Security and privacy
This position paper outlines APC's current thinking on the pandemic. It identifies several key, interrelated issues that require attention by governments, the private sector and civil society.
Joint letter, signed by a coalition of civil society and industry stakeholders, raises concerns about the human rights risks of internet fragmentation and setting out principles for an open, interconnected and interoperable internet.
Aid agencies, humanitarian organisations and other international actors operating within Afghanistan, as well as private sector vendors who supply and service digital identity, are urgently called to safeguard digital identity and biometric databases created in Afghanistan.
How are APC members improving their communities’ lives with the support of APC subgranting? With South Korea actively responding to the COVID-19 pandemic, Jinbonet has worked on analysing the country’s epidemic prevention policies and systems, and their effects on human rights and privacy.
Eleven groups, including APC, call on Indian authorities to immediately, independently and credibly investigate the government’s alleged use of advanced spyware to target activists and apparent opponents.
APC considers disinformation to be a complex and multifaceted problem that cannot be properly addressed by a fragmented approach. It is also a multistakeholder challenge that requires dialogue between different sectors. In this document, APC explains why, where and how we work on this issue.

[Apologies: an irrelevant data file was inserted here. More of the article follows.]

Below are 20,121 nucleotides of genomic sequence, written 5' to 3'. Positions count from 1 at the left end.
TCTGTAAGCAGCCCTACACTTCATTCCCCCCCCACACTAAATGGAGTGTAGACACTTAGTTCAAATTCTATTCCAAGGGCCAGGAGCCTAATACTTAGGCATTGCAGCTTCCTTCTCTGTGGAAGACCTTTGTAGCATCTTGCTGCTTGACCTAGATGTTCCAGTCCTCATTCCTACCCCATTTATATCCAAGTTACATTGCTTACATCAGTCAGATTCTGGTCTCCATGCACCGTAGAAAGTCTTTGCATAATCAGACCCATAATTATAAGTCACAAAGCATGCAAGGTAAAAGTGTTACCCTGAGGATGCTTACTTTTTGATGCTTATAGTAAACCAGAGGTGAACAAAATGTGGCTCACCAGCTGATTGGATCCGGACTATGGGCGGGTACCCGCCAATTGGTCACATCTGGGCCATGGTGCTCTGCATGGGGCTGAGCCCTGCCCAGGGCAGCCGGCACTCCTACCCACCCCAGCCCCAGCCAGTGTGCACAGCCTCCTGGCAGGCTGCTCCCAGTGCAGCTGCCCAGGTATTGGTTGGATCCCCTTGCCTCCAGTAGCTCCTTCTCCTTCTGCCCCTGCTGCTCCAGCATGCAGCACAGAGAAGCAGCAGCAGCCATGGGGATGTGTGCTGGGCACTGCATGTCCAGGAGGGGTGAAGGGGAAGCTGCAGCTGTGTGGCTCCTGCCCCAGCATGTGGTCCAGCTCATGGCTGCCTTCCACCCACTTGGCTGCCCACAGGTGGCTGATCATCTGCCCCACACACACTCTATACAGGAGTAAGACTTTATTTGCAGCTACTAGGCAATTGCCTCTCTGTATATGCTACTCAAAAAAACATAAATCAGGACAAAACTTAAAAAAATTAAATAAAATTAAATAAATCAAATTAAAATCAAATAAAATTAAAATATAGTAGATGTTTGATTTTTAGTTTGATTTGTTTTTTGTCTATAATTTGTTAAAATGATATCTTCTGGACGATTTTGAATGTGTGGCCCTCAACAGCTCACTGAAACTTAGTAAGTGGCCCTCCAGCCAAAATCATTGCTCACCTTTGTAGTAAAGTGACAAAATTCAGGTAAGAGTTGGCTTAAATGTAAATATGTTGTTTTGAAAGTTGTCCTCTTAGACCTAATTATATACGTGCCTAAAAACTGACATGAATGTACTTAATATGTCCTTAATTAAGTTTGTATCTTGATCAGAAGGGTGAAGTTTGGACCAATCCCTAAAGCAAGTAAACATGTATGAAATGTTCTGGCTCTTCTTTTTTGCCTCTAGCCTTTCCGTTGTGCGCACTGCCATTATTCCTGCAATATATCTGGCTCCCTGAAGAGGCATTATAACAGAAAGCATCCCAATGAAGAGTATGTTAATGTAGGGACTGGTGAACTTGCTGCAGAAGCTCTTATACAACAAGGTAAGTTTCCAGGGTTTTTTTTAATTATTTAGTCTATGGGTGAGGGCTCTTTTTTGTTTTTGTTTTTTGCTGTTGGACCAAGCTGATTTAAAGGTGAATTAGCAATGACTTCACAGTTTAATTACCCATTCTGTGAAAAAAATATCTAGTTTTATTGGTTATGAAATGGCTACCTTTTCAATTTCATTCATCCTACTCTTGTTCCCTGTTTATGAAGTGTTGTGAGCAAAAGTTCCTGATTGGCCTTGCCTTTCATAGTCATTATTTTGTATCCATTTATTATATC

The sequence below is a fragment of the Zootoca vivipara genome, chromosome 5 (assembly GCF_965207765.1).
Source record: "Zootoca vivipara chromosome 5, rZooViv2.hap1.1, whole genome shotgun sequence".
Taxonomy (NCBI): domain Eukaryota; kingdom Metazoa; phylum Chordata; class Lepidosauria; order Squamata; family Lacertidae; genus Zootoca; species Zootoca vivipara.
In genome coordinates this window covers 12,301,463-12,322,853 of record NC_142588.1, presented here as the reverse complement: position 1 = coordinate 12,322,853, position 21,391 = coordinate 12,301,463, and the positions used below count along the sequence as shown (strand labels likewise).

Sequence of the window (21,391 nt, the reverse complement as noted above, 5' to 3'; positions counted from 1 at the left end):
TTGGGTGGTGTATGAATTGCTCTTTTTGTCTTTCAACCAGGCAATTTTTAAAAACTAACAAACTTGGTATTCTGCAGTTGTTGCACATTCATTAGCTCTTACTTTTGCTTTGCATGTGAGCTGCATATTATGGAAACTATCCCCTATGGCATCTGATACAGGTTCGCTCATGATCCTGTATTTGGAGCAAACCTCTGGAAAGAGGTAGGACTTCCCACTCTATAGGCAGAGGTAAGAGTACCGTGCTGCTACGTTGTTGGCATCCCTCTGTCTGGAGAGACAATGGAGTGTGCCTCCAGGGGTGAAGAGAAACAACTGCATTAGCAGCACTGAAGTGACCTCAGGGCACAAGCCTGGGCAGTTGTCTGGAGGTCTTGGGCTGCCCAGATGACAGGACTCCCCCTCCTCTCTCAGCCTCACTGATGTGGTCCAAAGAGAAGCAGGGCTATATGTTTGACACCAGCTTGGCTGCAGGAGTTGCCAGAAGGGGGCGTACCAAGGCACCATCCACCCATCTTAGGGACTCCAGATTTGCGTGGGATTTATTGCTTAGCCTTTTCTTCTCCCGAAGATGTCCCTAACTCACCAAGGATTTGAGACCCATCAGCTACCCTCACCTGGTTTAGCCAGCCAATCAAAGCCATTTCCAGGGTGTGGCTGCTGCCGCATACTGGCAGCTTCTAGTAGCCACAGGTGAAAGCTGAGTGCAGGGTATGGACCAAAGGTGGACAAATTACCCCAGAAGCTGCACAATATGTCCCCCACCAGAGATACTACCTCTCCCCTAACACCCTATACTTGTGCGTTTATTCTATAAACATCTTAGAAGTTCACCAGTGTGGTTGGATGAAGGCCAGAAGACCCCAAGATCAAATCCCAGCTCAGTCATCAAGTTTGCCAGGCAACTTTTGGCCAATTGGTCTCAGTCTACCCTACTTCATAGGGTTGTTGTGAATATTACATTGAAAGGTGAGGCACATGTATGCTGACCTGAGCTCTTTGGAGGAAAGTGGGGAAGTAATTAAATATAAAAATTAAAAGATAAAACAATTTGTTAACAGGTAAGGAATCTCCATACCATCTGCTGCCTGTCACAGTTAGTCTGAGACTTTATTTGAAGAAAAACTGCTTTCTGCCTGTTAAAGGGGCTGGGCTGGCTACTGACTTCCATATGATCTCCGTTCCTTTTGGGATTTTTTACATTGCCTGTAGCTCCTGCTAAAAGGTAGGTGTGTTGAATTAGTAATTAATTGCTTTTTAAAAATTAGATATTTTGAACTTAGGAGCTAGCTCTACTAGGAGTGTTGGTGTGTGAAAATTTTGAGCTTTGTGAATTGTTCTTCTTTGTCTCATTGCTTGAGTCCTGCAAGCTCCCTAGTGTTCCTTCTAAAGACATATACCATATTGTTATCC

How are APC members improving their communities’ lives? In this column we’re highlighting stories of impact and change by our members, supported by APC subgranting. APC's Feminist Tech Exchange explores digital safety through a feminist framework that is collective, responsive and flexible.
APC and several APC member organisations in Africa form part of a coalition of 11 civil society organisations that have called on TECNO to make serious changes to its practices to protect users' privacy and security.
APC joined with an international coalition of over 90 civil society organisations in an open letter to Apple, calling on the company to abandon its recently announced plans to build surveillance capabilities into iPhones, iPads and other Apple products.
We welcome the commitments made by Facebook, Google, TikTok and Twitter to tackle online abuse on their platforms. However, without ensuring that the systems they create do not reproduce and amplify existing inequalities, built-in safety tools will only mitigate harms on the surface.